Elderberries and other thicket forming shrubs root well from hard wood cuttings. Once the weather has cooled enough to knock off the leaves, take a dozen tip cuttings. If the wood is very hard, slice the bark off of the bottom inch and in any case, roll the bottom inch of each cutting in rooting hormone such as Hormex #3. Put a rubber band around the bundle of cuttings and sink it into a trench or deep pot of damp sand. Leave one inch of stem and one or two nodes above the sand. Your job is to keep the cuttings slightly damp, exposed to cold but not freezing weather if they are not in a trench, and otherwise leave them alone until spring. Read this week’s blog for more about rooting thicket plants like elderberry.


NOV
Thanks and Giving
This holiday, I’m thankful for having better success with two cloning projects and this week’s blog will tell you how. Few things, living or dead, are named ‘Nellie’ and most of them are the stuff of unpleasant childhood memories. The word rhymes with jelly, smelly, and belly, as this chunky child soon learned. From Roy Rogers’ jeep to exhortations to wait till the sun shines, Nellie is a no-fun moniker. When I discovered that one of my favorite hollies bears my name, I was immediately smitten with the tree. Said to be a random cross grown first from seed in Maryland by Mrs. Nellie R. Stevens, the tree stayed in the family for years before entering the world of commerce. This story charmed me as much as the tree’s beauty and berries and I was determined to grow and give them away.


NOV
Good Questions!
Read on into the blog for the answer to this and more propagation questions: My mother-in-law has a huge corn plant with several tall stems each about 2 inches in diameter but only a few leaves at the top. We have tried several times to make an air layer. What tips can you give us?

NOV
Hardwood Cuttings
Most of the time we prize tip cuttings, but those are the least helpful in starting hardwood cuttings because they dehydrate quickly. Instead, select pencil-thick stems or canes and direct your attention to the bumps along its length. These are the nodes that push out leaves and can be persuaded to do the same for roots. Look at the stem and in most cases you will see where this year’s growth begins. It is usually slightly lighter in color than the wood behind it. That wood – below the tip and above the very mature wood – makes the best hardwood cuttings and often there is enough for multiple cuttings from just one stem. Keep reading for details about propagating with hardwood cuttings with Hormex Rooting Powder.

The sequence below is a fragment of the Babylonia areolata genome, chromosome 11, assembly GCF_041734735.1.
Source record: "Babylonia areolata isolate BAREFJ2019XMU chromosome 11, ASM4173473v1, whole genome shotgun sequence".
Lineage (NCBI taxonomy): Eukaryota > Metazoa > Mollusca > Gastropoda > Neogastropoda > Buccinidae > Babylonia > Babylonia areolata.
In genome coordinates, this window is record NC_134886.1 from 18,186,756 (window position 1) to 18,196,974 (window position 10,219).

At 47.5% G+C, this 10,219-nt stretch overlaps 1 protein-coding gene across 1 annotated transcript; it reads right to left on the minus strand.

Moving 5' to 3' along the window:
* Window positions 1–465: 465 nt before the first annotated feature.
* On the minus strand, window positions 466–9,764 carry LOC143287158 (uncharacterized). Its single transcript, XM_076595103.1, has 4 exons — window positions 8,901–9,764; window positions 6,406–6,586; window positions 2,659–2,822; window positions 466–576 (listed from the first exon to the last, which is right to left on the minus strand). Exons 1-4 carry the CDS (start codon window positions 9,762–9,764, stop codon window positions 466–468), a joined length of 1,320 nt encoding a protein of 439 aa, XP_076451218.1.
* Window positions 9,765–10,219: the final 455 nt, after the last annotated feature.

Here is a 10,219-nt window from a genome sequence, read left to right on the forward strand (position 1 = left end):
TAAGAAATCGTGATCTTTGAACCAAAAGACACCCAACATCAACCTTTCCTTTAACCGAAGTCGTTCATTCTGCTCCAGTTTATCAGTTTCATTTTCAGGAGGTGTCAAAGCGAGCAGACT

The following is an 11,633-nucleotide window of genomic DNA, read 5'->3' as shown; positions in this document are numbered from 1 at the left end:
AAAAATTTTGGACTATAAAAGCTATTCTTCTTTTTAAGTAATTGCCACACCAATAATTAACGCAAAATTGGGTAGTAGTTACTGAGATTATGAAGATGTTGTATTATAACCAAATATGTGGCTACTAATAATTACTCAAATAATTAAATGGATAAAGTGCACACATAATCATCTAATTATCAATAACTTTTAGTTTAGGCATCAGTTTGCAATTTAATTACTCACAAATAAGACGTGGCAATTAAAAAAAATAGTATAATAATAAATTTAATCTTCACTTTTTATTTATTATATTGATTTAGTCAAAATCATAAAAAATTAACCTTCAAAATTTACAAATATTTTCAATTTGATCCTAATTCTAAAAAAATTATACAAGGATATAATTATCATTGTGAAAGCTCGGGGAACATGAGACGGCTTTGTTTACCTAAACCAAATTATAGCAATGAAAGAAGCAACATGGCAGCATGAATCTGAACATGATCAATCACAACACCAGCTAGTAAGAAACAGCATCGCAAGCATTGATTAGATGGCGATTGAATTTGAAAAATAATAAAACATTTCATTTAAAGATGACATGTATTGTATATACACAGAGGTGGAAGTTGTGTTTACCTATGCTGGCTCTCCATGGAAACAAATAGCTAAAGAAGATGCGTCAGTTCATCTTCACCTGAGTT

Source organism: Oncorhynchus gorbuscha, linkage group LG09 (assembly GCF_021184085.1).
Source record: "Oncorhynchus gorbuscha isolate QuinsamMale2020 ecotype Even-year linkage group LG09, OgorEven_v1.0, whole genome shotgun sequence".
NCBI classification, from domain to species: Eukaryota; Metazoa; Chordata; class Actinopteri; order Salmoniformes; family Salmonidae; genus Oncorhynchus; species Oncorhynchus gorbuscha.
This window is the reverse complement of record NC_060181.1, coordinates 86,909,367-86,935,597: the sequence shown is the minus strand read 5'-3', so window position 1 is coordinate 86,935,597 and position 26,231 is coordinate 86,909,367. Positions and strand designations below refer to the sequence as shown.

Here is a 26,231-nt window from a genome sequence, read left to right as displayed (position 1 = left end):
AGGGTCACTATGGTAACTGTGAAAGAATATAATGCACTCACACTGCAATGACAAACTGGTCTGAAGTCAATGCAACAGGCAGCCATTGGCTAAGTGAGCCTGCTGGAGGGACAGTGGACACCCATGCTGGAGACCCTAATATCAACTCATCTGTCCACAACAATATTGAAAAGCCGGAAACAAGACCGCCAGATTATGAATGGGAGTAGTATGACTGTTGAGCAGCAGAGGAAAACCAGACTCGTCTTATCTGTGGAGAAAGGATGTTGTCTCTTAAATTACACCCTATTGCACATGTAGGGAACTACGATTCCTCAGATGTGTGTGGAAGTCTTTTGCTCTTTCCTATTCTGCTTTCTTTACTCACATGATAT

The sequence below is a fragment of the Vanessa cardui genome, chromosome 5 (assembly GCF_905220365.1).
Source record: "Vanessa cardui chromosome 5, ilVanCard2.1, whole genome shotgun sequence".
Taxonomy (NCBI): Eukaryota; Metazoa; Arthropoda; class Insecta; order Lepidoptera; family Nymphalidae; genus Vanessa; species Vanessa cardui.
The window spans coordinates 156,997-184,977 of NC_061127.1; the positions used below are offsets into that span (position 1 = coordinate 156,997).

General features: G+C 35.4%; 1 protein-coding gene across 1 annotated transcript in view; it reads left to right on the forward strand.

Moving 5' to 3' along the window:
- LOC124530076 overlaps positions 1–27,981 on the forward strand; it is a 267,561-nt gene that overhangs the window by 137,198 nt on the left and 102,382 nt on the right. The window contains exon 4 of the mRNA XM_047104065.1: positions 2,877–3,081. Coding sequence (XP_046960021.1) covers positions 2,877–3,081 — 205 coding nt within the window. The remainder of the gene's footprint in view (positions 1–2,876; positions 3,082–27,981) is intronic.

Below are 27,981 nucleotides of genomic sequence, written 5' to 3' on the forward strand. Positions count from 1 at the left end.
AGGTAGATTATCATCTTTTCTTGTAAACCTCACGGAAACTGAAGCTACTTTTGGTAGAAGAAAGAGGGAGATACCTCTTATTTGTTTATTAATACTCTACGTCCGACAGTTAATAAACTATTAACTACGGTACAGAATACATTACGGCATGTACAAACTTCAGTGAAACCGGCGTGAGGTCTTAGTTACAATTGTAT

OCT
Indoor Garden Update
If you took my advice a few weeks back and stuck some cuttings taken from your tropical plants, it is time to check in on them. If the soil is staying quite wet, or if water droplets stay on the inside of the rooting box more than half the time, you are keeping it too wet. Gently grasp one of the stems and wiggle it just a bit. If it pulls right out, something is wrong, and you may have to begin again. But if the month-old clone resists your tug, it is rooting. At that point, add 1 teaspoon of Hormex Liquid Concentrate to a small reservoir. Keep reading for more about propagation!

OCT
Bleach: Friend or Foe?
Chlorine bleach is a volatile liquid that should only be used in well-ventilated areas. You know this if you have ever choked on bleach fumes in a closed laundry room. When it comes to keeping a rooting box clean, it has no rival for the home gardener. Mix a solution of 1 part bleach to 9 parts water in a plastic container, but only mix what you need right then. Despite the lingering odor, bleach has a half life of 2 hours. That means it loses half its effect and is useless 2 hours after it is mixed with water. Soak whatever it is for 30 minutes and then rinse with water. The clean is great, but bleach is tough on skin – please wear gloves when mixing and using bleach!